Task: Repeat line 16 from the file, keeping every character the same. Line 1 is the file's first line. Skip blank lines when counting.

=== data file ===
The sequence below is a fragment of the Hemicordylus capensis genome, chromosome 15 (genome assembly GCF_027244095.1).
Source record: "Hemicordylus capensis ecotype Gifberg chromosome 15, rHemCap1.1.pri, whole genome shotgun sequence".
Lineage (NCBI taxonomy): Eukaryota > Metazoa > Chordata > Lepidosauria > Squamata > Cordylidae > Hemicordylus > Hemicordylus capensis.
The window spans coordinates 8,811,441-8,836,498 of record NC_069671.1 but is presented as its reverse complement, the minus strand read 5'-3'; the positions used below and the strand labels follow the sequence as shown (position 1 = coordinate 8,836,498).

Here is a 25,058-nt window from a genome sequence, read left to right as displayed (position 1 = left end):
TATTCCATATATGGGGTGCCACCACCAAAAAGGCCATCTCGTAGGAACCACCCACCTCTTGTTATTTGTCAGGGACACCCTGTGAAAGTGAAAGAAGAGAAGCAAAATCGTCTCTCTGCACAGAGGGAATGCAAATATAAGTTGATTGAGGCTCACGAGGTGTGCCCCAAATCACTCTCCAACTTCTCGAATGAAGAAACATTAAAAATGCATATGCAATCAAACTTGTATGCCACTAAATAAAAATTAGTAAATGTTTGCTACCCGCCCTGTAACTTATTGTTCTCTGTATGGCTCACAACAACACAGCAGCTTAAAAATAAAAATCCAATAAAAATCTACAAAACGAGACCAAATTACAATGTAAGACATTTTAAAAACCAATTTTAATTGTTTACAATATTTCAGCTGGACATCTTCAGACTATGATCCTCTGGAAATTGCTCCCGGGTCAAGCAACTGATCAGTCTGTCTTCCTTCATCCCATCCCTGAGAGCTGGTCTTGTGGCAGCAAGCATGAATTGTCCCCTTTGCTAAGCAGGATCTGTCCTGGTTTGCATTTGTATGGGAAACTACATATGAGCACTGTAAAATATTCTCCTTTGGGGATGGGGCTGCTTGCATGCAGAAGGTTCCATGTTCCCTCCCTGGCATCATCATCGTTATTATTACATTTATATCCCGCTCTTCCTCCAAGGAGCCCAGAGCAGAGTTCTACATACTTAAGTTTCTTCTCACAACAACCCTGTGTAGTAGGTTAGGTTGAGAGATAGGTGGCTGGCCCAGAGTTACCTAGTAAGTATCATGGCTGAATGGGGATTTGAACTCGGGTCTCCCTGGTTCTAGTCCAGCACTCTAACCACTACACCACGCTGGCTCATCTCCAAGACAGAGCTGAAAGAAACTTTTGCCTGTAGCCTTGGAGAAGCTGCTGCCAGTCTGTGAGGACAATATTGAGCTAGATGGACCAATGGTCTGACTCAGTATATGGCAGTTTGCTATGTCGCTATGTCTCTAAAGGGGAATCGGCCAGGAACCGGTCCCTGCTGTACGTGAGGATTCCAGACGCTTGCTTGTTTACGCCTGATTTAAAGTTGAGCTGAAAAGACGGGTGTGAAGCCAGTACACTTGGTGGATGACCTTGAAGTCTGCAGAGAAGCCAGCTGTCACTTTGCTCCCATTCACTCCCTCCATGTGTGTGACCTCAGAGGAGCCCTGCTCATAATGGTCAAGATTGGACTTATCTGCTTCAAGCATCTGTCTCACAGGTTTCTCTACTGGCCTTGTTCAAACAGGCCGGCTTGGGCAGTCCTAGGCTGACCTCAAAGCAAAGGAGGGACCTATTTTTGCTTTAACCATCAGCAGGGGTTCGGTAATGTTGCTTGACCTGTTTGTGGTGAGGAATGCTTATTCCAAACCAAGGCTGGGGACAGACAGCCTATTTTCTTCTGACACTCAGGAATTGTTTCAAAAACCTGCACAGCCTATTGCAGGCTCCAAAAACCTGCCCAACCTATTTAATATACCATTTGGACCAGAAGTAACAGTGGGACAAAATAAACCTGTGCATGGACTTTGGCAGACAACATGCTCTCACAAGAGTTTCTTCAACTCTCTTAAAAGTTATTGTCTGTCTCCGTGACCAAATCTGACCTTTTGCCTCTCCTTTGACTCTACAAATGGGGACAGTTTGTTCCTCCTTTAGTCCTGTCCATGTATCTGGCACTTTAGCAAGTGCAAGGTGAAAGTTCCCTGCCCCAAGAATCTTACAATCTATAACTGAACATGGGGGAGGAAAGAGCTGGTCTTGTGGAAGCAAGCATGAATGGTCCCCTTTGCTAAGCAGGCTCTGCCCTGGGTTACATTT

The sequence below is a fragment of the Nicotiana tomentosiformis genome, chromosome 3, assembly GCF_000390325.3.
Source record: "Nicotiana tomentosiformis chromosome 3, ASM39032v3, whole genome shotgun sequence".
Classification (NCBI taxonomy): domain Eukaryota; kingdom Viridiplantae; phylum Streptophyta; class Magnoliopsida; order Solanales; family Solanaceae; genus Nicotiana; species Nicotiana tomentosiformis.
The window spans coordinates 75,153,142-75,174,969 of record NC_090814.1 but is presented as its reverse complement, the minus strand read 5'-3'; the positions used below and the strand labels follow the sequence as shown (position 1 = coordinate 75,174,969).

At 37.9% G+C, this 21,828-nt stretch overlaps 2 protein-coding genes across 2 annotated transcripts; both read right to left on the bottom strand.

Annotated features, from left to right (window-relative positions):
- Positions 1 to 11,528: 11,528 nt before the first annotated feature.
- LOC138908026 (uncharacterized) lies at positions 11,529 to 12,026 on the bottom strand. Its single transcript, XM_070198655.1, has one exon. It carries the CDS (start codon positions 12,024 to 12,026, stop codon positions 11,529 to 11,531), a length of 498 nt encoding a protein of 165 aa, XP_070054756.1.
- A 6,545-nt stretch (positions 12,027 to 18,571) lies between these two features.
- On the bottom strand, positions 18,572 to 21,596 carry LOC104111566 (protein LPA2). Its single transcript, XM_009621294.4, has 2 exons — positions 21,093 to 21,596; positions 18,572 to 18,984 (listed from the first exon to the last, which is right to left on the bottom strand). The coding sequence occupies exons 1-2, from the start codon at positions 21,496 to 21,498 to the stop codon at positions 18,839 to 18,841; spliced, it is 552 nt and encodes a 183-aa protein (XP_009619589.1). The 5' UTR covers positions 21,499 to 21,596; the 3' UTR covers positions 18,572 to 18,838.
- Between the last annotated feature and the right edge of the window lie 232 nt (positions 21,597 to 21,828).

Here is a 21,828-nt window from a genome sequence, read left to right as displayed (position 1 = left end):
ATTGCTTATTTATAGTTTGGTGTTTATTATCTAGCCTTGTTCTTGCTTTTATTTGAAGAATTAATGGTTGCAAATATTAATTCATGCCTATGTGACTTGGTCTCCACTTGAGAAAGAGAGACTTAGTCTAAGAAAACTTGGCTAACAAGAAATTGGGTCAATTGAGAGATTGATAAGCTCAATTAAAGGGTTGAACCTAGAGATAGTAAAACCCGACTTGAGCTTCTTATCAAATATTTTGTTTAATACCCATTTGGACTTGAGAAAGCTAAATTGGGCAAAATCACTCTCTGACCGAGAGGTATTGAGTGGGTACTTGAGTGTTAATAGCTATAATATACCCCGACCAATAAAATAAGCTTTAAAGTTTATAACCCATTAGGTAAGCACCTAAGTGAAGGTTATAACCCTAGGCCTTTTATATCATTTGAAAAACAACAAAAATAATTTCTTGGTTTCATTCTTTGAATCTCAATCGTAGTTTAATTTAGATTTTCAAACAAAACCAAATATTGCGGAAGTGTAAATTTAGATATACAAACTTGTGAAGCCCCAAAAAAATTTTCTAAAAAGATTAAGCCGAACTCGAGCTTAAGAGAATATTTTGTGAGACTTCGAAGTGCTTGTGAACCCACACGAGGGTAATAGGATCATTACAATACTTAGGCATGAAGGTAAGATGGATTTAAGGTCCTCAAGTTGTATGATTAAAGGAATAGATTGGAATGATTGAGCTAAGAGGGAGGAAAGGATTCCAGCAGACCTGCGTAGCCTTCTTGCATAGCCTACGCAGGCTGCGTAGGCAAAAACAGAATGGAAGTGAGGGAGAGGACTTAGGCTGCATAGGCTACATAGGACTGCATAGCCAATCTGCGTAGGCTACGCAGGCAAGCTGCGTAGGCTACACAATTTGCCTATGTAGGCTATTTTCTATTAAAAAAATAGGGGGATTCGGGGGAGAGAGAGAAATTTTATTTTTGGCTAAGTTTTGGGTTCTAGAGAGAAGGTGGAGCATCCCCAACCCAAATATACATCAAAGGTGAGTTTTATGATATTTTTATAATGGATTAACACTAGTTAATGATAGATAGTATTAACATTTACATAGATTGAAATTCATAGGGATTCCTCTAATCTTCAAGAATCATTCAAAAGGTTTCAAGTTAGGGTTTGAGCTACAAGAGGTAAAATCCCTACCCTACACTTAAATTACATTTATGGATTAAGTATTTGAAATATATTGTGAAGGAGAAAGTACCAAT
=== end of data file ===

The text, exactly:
- On the bottom strand, positions 18,572 to 21,596 carry LOC104111566 (protein LPA2). Its single transcript, XM_009621294.4, has 2 exons — positions 21,093 to 21,596; positions 18,572 to 18,984 (listed from the first exon to the last, which is right to left on the bottom strand). The coding sequence occupies exons 1-2, from the start codon at positions 21,496 to 21,498 to the stop codon at positions 18,839 to 18,841; spliced, it is 552 nt and encodes a 183-aa protein (XP_009619589.1). The 5' UTR covers positions 21,499 to 21,596; the 3' UTR covers positions 18,572 to 18,838.